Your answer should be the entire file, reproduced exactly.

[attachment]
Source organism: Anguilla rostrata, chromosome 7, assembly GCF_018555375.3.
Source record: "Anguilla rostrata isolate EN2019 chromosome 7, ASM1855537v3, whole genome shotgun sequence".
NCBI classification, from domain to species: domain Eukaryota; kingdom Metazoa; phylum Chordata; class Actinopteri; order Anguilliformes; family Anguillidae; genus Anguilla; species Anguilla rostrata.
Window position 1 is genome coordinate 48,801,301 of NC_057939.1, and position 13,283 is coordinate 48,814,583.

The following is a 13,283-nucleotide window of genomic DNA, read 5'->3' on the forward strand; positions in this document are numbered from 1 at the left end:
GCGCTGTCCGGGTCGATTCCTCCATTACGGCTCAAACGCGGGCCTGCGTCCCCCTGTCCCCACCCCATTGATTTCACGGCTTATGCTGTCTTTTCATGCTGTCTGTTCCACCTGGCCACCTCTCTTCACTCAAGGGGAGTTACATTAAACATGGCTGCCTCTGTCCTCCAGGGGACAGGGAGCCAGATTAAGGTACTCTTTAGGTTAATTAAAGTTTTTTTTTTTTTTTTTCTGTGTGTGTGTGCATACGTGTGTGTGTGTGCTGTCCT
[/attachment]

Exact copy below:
Source organism: Anguilla rostrata, chromosome 7, assembly GCF_018555375.3.
Source record: "Anguilla rostrata isolate EN2019 chromosome 7, ASM1855537v3, whole genome shotgun sequence".
NCBI classification, from domain to species: domain Eukaryota; kingdom Metazoa; phylum Chordata; class Actinopteri; order Anguilliformes; family Anguillidae; genus Anguilla; species Anguilla rostrata.
Window position 1 is genome coordinate 48,801,301 of NC_057939.1, and position 13,283 is coordinate 48,814,583.

The following is a 13,283-nucleotide window of genomic DNA, read 5'->3' on the forward strand; positions in this document are numbered from 1 at the left end:
GCGCTGTCCGGGTCGATTCCTCCATTACGGCTCAAACGCGGGCCTGCGTCCCCCTGTCCCCACCCCATTGATTTCACGGCTTATGCTGTCTTTTCATGCTGTCTGTTCCACCTGGCCACCTCTCTTCACTCAAGGGGAGTTACATTAAACATGGCTGCCTCTGTCCTCCAGGGGACAGGGAGCCAGATTAAGGTACTCTTTAGGTTAATTAAAGTTTTTTTTTTTTTTTTTCTGTGTGTGTGTGCATACGTGTGTGTGTGTGCTGTCCT